Scott Van Slyke

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Scott Tyler Van Slyke

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Biographical Information[edit]

The son of Andy Van Slyke and brother of A.J. Van Slyke, Scott Van Slyke was picked in the 13th round of the 2005 amateur draft by the Los Angeles Dodgers, eight rounds before his brother.

Scott was signed by scout Mitch Webster, but it took him some time to emerge as a potential major leaguer. He hit .282/.330/.424 in 24 games in 2005 for the GCL Dodgers in 2005, a good start, but in 2006, he batted .256/.320/.353 in 45 games for the Ogden Raptors. The next year, 2007, his batting line was .254/.310/.328 in 104 contests for the Great Lakes Loons. He then spent the next two years in A ball, hitting .232 between two teams in 2008 and .294 for the Inland Empire 66ers in 2009, although he did get a three-game look-see in AAA with the Albuquerque Isotopes. At age 22, his career was not really taking off.

Continuing in the Dodgers' chain, he was at three different levels in 2010, starting at Inland Empire where he hit .307 in 48 games, in what was his fourth year at the level; he finally got an extended look at a higher classification with 65 games with the AA Chattanooga Lookouts, but hit only .235 and also logged 12 games at AAA. He was starting to look like a typical organizational soldier, i.e. a player who holds his own in the minor leagues and helps out at various levels, but who does not figure in the major league team's plans. What changed that was an outstanding year with Chattanooga in 2011 that reignited his standing as a prospect: he batted .348/.427/.595 in 130 games, slugging 45 doubles and 20 homers, scoring 81 runs and driving in 92. He then continued to hit well with Albuquerque in 2012, where he .327 with 34 doubles and 18 homers in 95 games while also spending time in the majors.

Van Slyke was called up to Los Angeles on May 9, 2012 when Juan Rivera went on the disabled list with a leg injury. He debuted with a pinch-hit run-scoring single against the San Francisco Giants' Travis Blackley that same day. He hit his first major league homer against the St. Louis Cardinals on May 20th, a three-run shot off reliever Mark Rzepczynski that gave the Dodgers a 6-5 victory, with his father proudly watching in the stands at Dodger Stadium. He played 27 games in the big leagues that first season, going 9 for 54 (.167) but did hit another homer and a pair of doubles. He got more of an opportunity to play in 2013, because of injuries to other outfielders, and ended up with 129 at-bats over 53 games. he hit only .240, but displayed good power, with 8 doubles and 7 homers, and drove in 19 runs. Coupled with the 20 walks he drew, his OPS+ was a very solid 127. He made a couple of appearances in the postseason, but both times as a defensive substitute without an opportunity to bat. When whe was not in L.A., he continued to be a hitting machine in AAA, batting .348/.479/.627 in 61 games for Albuquerque. That line included 17 doubles and 12 homers in only 204 at-bats.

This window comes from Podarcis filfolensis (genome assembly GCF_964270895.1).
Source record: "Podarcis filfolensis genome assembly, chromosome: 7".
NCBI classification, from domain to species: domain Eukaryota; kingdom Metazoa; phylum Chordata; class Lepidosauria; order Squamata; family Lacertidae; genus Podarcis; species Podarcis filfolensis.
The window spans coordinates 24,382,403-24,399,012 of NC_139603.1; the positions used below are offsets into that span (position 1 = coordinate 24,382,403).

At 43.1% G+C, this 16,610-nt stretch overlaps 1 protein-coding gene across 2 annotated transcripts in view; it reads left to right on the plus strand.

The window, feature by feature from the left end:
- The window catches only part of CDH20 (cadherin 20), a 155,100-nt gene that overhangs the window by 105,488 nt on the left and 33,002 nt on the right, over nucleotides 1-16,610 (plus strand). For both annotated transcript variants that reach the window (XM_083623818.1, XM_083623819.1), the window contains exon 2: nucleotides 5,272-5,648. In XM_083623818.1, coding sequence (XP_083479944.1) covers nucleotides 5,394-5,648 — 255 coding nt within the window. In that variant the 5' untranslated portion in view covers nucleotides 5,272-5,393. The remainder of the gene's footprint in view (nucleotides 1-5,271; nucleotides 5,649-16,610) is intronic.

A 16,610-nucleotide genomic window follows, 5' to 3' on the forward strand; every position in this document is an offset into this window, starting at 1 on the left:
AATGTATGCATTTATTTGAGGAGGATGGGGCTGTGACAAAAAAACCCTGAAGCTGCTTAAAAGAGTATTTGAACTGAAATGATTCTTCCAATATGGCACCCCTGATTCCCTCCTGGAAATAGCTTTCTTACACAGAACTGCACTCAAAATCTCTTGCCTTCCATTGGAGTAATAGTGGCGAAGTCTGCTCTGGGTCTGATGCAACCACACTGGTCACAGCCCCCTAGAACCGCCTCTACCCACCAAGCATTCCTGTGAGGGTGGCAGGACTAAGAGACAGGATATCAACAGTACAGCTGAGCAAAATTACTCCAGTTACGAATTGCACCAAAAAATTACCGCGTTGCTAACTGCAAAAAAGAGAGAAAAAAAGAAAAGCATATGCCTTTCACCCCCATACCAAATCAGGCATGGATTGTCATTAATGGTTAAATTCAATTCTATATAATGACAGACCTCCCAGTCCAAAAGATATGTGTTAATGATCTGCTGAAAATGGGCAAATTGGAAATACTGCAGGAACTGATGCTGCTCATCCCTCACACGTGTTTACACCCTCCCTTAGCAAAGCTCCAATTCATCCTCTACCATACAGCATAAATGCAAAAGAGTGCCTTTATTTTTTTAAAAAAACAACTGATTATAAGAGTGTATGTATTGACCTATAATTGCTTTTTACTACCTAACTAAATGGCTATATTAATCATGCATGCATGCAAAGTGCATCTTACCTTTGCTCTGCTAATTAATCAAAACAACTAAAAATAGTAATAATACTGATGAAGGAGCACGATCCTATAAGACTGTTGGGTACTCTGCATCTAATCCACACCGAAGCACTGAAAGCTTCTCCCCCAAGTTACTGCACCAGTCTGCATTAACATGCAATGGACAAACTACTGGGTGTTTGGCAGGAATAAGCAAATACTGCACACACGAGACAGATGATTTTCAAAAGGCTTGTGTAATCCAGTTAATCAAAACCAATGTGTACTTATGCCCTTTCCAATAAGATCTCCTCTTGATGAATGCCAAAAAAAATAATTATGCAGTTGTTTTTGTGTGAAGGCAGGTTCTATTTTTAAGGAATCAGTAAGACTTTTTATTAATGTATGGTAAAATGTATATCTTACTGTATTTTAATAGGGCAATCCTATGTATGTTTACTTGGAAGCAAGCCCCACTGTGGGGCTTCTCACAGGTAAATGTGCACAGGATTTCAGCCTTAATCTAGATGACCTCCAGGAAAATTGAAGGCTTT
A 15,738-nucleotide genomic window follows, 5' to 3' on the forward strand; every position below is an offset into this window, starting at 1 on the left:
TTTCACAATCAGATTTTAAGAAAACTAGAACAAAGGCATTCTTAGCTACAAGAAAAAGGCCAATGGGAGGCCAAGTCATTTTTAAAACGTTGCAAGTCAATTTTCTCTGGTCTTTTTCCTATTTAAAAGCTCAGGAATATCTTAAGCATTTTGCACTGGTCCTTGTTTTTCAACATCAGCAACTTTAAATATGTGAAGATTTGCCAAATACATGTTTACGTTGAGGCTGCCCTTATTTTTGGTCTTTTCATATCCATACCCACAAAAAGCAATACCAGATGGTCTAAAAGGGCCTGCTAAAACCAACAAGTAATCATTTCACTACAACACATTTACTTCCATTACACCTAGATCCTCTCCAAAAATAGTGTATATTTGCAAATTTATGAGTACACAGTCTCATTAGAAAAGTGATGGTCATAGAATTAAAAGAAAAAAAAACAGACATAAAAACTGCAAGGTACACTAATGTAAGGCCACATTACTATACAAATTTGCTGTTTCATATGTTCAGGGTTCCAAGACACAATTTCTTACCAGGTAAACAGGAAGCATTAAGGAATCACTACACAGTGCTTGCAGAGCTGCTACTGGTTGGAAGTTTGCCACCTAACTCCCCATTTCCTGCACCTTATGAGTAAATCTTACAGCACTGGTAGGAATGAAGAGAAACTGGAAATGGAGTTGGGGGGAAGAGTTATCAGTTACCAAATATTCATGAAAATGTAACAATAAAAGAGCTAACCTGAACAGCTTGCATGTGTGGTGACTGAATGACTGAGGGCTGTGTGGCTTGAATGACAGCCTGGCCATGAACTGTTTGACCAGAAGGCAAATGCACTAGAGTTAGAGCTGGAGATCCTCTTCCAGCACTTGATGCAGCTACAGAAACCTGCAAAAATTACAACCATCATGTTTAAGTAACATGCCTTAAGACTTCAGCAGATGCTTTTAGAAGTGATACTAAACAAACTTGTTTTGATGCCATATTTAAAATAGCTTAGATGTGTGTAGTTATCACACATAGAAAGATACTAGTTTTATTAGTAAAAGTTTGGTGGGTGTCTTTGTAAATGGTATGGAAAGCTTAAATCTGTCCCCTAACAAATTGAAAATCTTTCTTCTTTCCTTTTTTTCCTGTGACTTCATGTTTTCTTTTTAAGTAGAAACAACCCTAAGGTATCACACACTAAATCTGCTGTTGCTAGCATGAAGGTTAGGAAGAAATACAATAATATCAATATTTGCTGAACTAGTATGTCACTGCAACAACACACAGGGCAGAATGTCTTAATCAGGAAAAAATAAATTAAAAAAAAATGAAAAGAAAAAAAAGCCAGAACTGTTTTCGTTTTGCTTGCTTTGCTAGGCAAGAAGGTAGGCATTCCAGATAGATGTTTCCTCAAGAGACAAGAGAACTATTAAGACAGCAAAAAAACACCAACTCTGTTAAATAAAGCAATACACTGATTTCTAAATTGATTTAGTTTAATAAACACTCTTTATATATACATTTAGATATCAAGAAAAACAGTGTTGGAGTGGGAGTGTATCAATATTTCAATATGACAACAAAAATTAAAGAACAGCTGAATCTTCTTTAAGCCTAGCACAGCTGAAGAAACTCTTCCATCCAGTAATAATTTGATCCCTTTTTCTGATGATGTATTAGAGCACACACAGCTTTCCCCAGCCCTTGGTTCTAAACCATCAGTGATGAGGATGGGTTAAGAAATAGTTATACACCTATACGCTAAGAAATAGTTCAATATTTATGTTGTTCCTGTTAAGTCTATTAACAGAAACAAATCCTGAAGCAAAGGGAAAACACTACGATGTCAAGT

Van Slyke was the opening day starter in left field for the Dodgers in 2014 in their special two-game series in Sydney, Australia on March 22-23, alongside Andre Ethier and Yasiel Puig. Two other outfielders who were normally ahead of him on the depth chart, Carl Crawford and Matt Kemp, both stayed back in the U.S. because of nagging injuries. He came within a whisker of hitting the first-ever major league homer in Australia when in his first at-bat, he hit a huge drive against Wade Miley of the Arizona Diamondbacks, but a strong wind kept the ball from going out, and it hit the left-centerfield fence for a double. He did hit the historic homer a couple of innings later, driving a Miley pitch down the right-field line, just inside the foul pole, for a two-run shot. It was not only the first homer hit in Australia, but the first hit anywhere in the southern hemisphere.

Overall, he played six years in the majors with the Los Angeles Dodgers. The Dodgers won their division during five of the six years, finishing second the other year. Scott was a backup outfielder / first baseman, also prepared to serve as the team's "emergency catcher" if necessary. In his best season, 2014, he posted a batting line of .297/.386/.524, also showing his defensive prowess by appearing in center field 21 times that year (out of the 98 games he was in). Scott appeared in the post-season in 2013 and 2014. As his hitting started to fade, he spent some time in the minor league organizations of the Cincinnati Reds and Miami Marlins, as well as playing three games in South Korea. In total, he had 869 major league plate appearances with an OPS+ of 107.

Sources: 2006-2007 Baseball Almanacs, 2007 Dodgers Media Guide,

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